Fair Labor Standards Act
The Fair Labor Standards Act (FLSA) is a federal law that governs what employers must pay as a minimum wage and overtime to employees, as well as child labor and record keeping. Although the FLSA applies in California and all other states, each state can pass laws that are more generous to employees. California has its own wage and hour laws, and so does the city of Los Angeles. If you are concerned about a violation of the Fair Labor Standards Act, you should consult the Los Angeles wage and hour lawyers at The Nourmand Law Firm.Your Rights Under the Fair Labor Standards Act
The Fair Labor Standards Act is the federal wage and hour law. The FLSA provides that covered nonexempt workers must be paid a minimum wage of at least $7.25 an hour, which is significantly less than the state or Los Angeles minimum wage. Unless an employee is exempt, they must be paid overtime at a rate of 1½ times the regular rate of pay after 40 hours of work in a workweek under the FLSA. There is not a federal limit on the number of hours that employees of age 16 or older can work in a workweek, and overtime is not required for working on holidays, regular rest days, or the weekend unless the time worked constitutes more than 40 hours of work in a workweek. An employer is required to follow the law that is more generous to employees, and in most cases, the California wage and hour law are more generous than the FLSA.
Workweeks under the FLSA are fixed repeating periods of 168 hours or seven consecutive periods of 24 hours. This includes any time that you are required to be on the employer’s premises or at a prescribed place of work, or on duty. Workweeks need not coincide with calendar weeks but can start on any day or hour. It is not acceptable for your employer to try to average your hours over two or more weeks in order to deny you overtime under the FLSA. Generally, overtime needs to be paid on the regular payday for the pay period in which you earned your wages.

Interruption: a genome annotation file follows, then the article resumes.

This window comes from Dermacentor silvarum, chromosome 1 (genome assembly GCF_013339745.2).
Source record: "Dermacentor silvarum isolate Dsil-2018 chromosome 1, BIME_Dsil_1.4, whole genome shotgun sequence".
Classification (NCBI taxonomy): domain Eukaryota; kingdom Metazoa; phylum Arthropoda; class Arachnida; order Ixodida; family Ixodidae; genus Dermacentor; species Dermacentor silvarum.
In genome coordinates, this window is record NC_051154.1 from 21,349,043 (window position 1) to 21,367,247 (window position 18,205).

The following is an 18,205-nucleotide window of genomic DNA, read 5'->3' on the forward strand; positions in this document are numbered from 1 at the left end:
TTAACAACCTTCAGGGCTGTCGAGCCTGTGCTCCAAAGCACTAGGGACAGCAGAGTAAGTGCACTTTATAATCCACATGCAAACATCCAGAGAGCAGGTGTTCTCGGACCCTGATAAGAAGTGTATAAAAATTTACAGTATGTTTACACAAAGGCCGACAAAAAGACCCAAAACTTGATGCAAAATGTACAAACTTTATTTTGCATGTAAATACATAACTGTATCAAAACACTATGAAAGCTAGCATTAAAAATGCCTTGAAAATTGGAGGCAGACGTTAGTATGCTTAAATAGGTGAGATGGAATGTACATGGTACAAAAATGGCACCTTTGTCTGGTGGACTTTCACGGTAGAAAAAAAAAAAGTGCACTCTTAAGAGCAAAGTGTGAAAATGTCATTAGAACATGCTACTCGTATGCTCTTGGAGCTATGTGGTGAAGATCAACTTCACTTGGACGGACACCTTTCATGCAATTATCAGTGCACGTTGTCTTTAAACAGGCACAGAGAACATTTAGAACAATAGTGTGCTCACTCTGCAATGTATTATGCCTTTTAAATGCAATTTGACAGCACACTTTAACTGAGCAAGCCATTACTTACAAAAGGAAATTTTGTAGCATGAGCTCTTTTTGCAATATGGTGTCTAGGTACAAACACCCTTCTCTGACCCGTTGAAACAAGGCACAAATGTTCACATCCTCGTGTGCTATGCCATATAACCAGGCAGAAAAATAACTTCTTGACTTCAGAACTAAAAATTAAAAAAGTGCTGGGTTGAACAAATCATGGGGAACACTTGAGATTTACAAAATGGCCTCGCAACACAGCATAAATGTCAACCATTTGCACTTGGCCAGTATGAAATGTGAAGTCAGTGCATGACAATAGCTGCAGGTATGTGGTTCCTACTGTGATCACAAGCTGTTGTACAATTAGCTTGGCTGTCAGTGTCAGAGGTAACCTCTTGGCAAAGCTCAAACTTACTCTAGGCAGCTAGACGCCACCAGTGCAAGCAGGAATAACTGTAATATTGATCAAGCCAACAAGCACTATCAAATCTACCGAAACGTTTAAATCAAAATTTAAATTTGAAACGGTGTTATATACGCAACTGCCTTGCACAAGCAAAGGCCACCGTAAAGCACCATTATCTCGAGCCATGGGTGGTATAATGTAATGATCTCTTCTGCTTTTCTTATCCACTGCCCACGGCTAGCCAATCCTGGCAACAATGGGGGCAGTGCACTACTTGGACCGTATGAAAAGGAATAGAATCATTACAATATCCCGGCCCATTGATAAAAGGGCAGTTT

The FLSA applies to employees rather than independent contractors. To be employed under the FLSA is to be permitted or suffered to work. Work that you do is work time that must be compensated by the employer even if the employer did not ask you to work beyond your shift to do it. For example, if you stayed late one night to correct errors in a report, that extra time beyond your shift counts for the purposes of wage calculation.
Waiting time is more complicated and requires an analysis of the specific circumstances by your attorney. The issue is whether you have been engaged to wait. For example, if you are a fireman who cooks dinner in the fire station while waiting for an alarm, this time must be compensated. Similarly, if you are a security guard who reads while waiting for issues to arise, you must be compensated for that time. Any employee who is required to remain on call but can be at home or move about freely may not be compensated for the on-call time, but it depends on which constraints are placed on the employee during this time.
Under the FLSA, breaks of at least 20 minutes are counted as hours worked and paid. However, any time that you extend an authorized work break may not be considered hours worked if the employer clearly and explicitly told you that the authorized break would only last a specific set period, that extensions are against the rules, and that extensions are punished. In general, a bona fide meal period of at least 30 minutes in which you are totally relieved of your duties is not counted as work time under the FLSA.Seek Assistance From a Wage and Hour Attorney in the Los Angeles Area
Problems can occur under the FLSA if an employer fails to recognize certain hours worked as compensable hours. In most cases, however, California law applies, and it tends to be more generous than federal law. If you are concerned about violations of the Fair Labor Standards Act, The Nourmand Law Firm may be able to counsel and represent you. Our attorneys provide knowledgeable and tenacious legal representation to workers who have been harmed in Los Angeles, Riverside, San Bernardino, San Diego, Palm Springs, Beverly Hills, Van Nuys, Santa Ana, Newport Beach, and other areas of Los Angeles San Diego, San Bernardino, Riverside, and Orange Counties. Call us at 800-700-WAGE (9243) or contact us through our online form.